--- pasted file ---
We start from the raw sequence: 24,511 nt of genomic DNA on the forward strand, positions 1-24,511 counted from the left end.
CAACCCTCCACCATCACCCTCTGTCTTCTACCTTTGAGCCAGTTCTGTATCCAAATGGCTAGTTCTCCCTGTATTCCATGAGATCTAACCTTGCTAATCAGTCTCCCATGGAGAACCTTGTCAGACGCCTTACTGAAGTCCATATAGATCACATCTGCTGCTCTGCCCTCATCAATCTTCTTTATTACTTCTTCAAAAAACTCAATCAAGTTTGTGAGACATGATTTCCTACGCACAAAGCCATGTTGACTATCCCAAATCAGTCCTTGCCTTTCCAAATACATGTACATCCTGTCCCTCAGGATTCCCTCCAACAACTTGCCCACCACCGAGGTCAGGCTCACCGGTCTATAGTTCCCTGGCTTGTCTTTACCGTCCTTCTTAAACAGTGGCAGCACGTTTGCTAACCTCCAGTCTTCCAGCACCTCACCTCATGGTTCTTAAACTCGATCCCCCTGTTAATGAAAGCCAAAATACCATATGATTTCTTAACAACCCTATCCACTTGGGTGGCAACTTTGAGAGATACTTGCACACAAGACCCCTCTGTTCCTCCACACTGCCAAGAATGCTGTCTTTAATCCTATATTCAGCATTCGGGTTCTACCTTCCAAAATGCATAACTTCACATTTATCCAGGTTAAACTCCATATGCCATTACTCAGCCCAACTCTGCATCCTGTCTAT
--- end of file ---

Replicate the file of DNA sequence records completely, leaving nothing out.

We start from the raw sequence: 24,511 nt of genomic DNA on the forward strand, positions 1-24,511 counted from the left end.
CAACCCTCCACCATCACCCTCTGTCTTCTACCTTTGAGCCAGTTCTGTATCCAAATGGCTAGTTCTCCCTGTATTCCATGAGATCTAACCTTGCTAATCAGTCTCCCATGGAGAACCTTGTCAGACGCCTTACTGAAGTCCATATAGATCACATCTGCTGCTCTGCCCTCATCAATCTTCTTTATTACTTCTTCAAAAAACTCAATCAAGTTTGTGAGACATGATTTCCTACGCACAAAGCCATGTTGACTATCCCAAATCAGTCCTTGCCTTTCCAAATACATGTACATCCTGTCCCTCAGGATTCCCTCCAACAACTTGCCCACCACCGAGGTCAGGCTCACCGGTCTATAGTTCCCTGGCTTGTCTTTACCGTCCTTCTTAAACAGTGGCAGCACGTTTGCTAACCTCCAGTCTTCCAGCACCTCACCTCATGGTTCTTAAACTCGATCCCCCTGTTAATGAAAGCCAAAATACCATATGATTTCTTAACAACCCTATCCACTTGGGTGGCAACTTTGAGAGATACTTGCACACAAGACCCCTCTGTTCCTCCACACTGCCAAGAATGCTGTCTTTAATCCTATATTCAGCATTCGGGTTCTACCTTCCAAAATGCATAACTTCACATTTATCCAGGTTAAACTCCATATGCCATTACTCAGCCCAACTCTGCATCCTGTCTAT